Recombinant human prion protein inhibits prion propagation
Case Western Reserve University researchers today published findings that point to a promising discovery for the treatment and prevention of prion diseases, rare neurodegenerative disorders that are always fatal. The researchers discovered that recombinant human prion protein stops the propagation of prions, the infectious pathogens that cause the diseases.
"This is the very first time recombinant protein has been shown to inhibit diseased human prions," said Wen-Quan Zou, MD, PhD, senior author of the study and associate professor of pathology and neurology at Case Western Reserve School of Medicine.
Recombinant human prion protein is generated in E. coli bacteria and it has the same protein sequence as normal human brain protein. But different in that, the recombinant protein lacks attached sugars and lipids. In the study, published online in Scientific Reports, researchers used a method called protein misfolding cyclic amplification which, in a test-tube, mimics the prions' replication within the human brain. The propagation of human prions was completely inhibited when the recombinant protein was added into the test-tube. The researchers found that the inhibition is dose-dependent and highly specific in responding to the human-form of the recombinant protein, as compared to recombinant mouse and bovine prion proteins. They demonstrated that the recombinant protein works not only in the cell-free model but also in cultured cells, which are the first steps of translational research. Further, since the recombinant protein has an identical sequence to the brain protein, the application of the recombinant protein is less likely to cause side effects.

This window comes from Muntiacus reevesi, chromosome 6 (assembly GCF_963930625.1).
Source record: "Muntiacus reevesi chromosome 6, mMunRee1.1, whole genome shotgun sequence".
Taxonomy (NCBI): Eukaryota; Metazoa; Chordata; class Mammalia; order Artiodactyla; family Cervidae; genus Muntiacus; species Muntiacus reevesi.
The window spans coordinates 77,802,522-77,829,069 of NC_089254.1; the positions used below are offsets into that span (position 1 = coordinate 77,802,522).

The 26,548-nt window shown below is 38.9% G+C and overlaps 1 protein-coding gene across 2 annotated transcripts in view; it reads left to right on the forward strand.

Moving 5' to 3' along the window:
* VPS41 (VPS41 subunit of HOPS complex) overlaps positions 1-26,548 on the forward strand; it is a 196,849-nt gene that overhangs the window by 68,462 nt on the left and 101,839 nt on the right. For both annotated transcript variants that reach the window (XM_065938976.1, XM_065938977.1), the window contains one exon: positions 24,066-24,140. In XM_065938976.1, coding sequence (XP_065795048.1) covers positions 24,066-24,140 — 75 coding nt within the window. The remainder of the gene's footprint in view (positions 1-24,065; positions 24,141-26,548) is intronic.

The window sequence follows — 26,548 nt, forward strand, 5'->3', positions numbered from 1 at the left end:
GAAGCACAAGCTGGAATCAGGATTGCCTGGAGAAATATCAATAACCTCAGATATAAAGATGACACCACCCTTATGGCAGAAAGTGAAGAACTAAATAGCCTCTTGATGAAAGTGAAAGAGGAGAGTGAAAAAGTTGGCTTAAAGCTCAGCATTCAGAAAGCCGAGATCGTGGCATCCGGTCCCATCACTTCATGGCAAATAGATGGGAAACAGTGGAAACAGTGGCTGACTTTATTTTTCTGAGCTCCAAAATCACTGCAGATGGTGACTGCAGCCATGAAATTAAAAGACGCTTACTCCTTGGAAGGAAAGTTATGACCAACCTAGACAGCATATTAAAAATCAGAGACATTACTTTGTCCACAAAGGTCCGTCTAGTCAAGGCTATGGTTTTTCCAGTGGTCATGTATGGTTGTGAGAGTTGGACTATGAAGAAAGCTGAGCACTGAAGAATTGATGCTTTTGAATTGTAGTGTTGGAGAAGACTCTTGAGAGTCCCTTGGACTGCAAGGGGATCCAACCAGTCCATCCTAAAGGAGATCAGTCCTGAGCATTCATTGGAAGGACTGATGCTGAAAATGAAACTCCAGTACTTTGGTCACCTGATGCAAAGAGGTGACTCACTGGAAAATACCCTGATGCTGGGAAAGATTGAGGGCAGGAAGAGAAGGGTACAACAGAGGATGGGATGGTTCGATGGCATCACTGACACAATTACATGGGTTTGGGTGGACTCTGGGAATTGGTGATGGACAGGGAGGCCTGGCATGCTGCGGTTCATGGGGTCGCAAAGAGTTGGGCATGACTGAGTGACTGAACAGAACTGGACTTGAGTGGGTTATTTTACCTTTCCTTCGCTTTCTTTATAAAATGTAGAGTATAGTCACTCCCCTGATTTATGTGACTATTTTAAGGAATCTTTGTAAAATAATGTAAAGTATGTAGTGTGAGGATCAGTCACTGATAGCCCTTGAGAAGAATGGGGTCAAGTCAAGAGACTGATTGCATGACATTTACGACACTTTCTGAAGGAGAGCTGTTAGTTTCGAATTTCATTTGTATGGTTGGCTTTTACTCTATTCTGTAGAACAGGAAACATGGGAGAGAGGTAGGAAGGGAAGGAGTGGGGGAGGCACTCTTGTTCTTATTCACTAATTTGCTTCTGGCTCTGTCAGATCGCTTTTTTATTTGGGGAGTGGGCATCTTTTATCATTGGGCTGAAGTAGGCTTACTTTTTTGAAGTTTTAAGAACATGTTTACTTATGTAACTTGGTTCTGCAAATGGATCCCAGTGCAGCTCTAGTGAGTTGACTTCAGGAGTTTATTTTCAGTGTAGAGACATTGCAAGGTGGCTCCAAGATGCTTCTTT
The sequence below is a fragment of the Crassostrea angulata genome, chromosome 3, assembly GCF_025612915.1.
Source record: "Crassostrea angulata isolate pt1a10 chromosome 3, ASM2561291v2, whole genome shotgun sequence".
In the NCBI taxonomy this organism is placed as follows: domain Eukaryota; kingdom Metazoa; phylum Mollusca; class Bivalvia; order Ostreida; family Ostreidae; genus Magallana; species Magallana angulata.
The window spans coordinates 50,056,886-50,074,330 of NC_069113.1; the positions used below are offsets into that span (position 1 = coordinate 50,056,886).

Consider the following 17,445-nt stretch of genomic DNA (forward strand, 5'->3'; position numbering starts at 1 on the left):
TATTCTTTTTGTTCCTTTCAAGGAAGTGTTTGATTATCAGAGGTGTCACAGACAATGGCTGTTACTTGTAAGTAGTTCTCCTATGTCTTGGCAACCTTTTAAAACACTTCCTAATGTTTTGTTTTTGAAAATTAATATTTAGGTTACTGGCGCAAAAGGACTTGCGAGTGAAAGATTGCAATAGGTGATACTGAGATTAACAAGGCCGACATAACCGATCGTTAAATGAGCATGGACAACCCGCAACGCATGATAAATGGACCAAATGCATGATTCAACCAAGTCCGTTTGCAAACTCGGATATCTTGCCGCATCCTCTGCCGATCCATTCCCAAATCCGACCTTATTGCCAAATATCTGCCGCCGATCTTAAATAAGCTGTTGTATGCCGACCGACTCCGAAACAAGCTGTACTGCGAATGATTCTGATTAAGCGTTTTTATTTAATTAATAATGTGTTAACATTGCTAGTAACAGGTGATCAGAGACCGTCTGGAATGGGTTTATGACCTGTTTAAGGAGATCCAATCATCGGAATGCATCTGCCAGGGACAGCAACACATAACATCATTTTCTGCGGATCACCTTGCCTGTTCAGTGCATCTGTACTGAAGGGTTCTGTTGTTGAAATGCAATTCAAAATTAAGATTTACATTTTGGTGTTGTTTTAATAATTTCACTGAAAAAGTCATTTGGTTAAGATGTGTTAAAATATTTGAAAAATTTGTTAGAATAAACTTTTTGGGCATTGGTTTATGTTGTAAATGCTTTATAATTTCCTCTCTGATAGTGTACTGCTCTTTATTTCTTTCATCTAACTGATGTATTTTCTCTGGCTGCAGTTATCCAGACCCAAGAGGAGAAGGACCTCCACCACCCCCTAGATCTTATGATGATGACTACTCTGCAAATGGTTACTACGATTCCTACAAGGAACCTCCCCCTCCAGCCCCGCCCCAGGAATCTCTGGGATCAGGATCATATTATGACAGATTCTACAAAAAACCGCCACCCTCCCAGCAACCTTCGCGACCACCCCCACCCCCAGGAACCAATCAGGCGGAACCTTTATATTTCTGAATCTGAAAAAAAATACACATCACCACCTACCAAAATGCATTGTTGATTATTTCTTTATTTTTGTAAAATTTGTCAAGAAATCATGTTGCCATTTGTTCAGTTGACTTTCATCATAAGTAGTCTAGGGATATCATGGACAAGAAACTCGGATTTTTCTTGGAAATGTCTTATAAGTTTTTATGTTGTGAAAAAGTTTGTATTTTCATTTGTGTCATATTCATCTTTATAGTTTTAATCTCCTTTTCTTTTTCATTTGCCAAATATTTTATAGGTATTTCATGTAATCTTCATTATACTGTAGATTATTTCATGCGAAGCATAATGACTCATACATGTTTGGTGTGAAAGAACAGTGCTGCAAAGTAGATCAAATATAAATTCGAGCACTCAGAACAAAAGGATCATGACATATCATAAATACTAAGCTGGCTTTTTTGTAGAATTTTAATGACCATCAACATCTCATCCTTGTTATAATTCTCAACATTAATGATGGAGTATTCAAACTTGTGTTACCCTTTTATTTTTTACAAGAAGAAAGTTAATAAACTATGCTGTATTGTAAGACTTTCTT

Prion diseases are a group of fatal transmissible brain diseases affecting both humans and animals. Prions are formed through a structural change of a normal prion protein that resides in all humans. Once formed, they continue to recruit other normal prion protein and finally cause spongiform-like damage in the brain. Currently, the diseases have no cure.
Previous outbreaks of mad cow disease and subsequent occurrences of the human form, variant Creutzfeldt–Jakob disease, have garnered a great deal of public attention. The fear of future outbreaks makes the search for successful interventions all the more urgent.
Zou, who also serves as the associate director of the National Prion Disease Pathology Surveillance Center at Case Western Reserve, and collaborators hope to extend their finding using transgenic mice expressing the human prion protein and patient-specific induced pluripotent stem cells (iPSCs)-derived neurons because they are made from human cells, offering an additional level of authenticity. The new animal models were generated in collaboration with Case Western Reserve School of Medicine faculty members, Robert Petersen, PhD, and Qingzhong Kong, PhD, who are the co-authors in this study. Further, patient-specific iPSCs-derived neurons have also just been generated in collaboration with fellow faculty, Paul Tesar, PhD, and Xin Qi, PhD.